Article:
This week, the Chicago branch of the American Institute of Architects took an official stance to distance itself from an earlier message from AIA CEO Robert Ivy endorsing President-Elect Donald Trump’s infrastructure initiative. Many within the group’s 89,000 person membership took issue with the AIA’s national leadership pledging unconditional support for Mr. Trump’s relatively vague election night promise to rebuild the nation’s roads and bridges essentially on their behalf.
The November 10th release, which has since been removed from the AIA’s website, read as follows:
The AIA and its 89,000 members are committed to working with President-elect Trump to address the issues our country faces, particularly strengthening the nation's aging infrastructure. During the campaign, President-elect Trump called for committing at least $500 billion to infrastructure spending over five years. We stand ready to work with him and with the incoming 115th Congress to ensure that investments in schools, hospitals and other public infrastructure continue to be a major priority.
We also congratulate members of the new 115th Congress on their election. We urge both the incoming Trump Administration and the new Congress to work toward enhancing the design and construction sector's role as a major catalyst for job creation throughout the American economy.
This has been a hard-fought, contentious election process. It is now time for all of us to work together to advance policies that help our country move forward."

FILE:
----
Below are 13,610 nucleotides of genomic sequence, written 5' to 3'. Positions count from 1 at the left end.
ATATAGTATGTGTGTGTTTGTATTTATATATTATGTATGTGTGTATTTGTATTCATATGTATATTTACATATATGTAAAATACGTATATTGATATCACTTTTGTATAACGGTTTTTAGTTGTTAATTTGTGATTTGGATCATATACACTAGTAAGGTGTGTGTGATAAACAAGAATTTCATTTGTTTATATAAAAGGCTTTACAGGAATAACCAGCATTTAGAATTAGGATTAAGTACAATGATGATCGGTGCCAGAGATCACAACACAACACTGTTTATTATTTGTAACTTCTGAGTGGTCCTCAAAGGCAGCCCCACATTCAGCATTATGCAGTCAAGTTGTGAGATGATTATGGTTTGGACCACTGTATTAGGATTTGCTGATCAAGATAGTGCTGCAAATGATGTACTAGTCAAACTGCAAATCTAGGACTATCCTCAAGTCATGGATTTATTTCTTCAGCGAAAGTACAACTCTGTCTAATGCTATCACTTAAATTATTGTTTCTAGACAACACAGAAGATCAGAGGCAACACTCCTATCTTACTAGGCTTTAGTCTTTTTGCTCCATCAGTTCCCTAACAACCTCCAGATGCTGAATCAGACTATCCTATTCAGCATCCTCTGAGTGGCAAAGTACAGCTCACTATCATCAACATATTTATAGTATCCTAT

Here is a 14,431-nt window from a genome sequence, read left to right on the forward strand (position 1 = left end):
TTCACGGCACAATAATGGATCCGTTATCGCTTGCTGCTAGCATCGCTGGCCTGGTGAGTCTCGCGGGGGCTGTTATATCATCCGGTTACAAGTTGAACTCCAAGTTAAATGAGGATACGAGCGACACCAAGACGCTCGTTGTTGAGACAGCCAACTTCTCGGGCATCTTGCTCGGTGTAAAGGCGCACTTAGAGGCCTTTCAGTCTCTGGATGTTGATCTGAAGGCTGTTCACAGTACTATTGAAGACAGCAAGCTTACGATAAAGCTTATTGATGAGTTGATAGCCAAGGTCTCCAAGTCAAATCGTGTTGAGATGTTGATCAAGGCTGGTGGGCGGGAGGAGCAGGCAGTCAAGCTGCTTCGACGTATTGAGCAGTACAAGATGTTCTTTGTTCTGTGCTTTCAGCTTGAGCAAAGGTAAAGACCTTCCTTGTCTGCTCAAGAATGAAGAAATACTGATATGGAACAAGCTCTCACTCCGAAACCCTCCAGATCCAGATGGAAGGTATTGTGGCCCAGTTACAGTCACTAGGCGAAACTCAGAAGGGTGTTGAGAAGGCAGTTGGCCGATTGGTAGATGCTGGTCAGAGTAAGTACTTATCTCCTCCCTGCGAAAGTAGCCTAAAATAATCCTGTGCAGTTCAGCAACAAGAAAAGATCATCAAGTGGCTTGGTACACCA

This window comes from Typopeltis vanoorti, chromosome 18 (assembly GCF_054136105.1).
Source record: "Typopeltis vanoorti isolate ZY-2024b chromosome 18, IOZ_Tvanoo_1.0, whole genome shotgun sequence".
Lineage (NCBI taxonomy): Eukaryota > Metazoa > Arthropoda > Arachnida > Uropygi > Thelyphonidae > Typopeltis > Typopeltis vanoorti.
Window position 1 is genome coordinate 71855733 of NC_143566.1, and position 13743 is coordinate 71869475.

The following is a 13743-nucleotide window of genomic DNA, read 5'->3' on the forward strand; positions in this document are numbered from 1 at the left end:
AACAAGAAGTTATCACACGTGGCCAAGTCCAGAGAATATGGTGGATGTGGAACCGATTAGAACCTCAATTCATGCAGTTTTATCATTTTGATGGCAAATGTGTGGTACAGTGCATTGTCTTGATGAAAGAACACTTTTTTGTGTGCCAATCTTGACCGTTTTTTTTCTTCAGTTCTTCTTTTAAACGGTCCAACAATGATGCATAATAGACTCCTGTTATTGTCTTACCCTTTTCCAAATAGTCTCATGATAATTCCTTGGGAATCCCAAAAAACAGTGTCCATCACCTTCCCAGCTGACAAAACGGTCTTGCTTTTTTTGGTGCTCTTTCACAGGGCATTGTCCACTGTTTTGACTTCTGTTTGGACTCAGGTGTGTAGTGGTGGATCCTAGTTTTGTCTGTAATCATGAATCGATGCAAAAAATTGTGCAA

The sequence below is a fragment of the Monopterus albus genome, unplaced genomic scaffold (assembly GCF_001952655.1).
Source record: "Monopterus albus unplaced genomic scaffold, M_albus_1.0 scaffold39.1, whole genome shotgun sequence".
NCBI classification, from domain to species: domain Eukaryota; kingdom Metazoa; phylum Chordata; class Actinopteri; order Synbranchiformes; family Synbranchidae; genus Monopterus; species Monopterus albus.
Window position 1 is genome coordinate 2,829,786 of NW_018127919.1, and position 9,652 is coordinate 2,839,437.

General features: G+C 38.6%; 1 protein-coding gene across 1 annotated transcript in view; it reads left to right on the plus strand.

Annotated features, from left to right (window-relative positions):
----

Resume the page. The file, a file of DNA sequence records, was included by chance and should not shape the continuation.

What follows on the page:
The memo provoked a strong reaction across the professional architecture community and the proliferation of a #notmyAIA hashtag. Late last week, Architect’s Newspaper published a lengthy editorial counter to AIA’s press release. Architect Fritz Read from the group’s Baltimore chapter even resigned from the organization in protest.
On Monday, AIA Chicago issued its own rebuke of the national office’s statement to its local membership, highlighting a growing rift between leadership and satellite chapters:
The AIA Chicago Board of Directors wants to assure our members that we do not support the recent statement made by national AIA on November 10, which prematurely expressed the support of AIA’s 89,000 members for an unarticulated infrastructure agenda made by the incoming presidential administration. Further, we are committed to working with all of you to deepen our diversity and inclusion initiatives, and to continue the discussions that affect positive change on issues that are critical to our profession.
The release goes on to reaffirm AIA Chicago’s commitment to “engage, educate, and challenge” elected officials on issues including climate change, building stronger communities, and promoting equal opportunity in the architectural field.
Finally yesterday, after five days of either defending or tacitly endorsing the original statement, Robert Ivy gave into the growing backlash and joined AIA national president Russ Davidson in an official video apology. Ivy attributed the admittedly “tone deaf” language of the memo to election night emotions while Davidson labeled the statement a mistake.
- AIA Chicago respond to recent post-election statements [AIA Chicago]
- UPDATED: AIA pledges to work with Donald Trump, membership recoils [Architect’s Newspaper]
- AIA issues apology after Trump support backlash [Dezeen]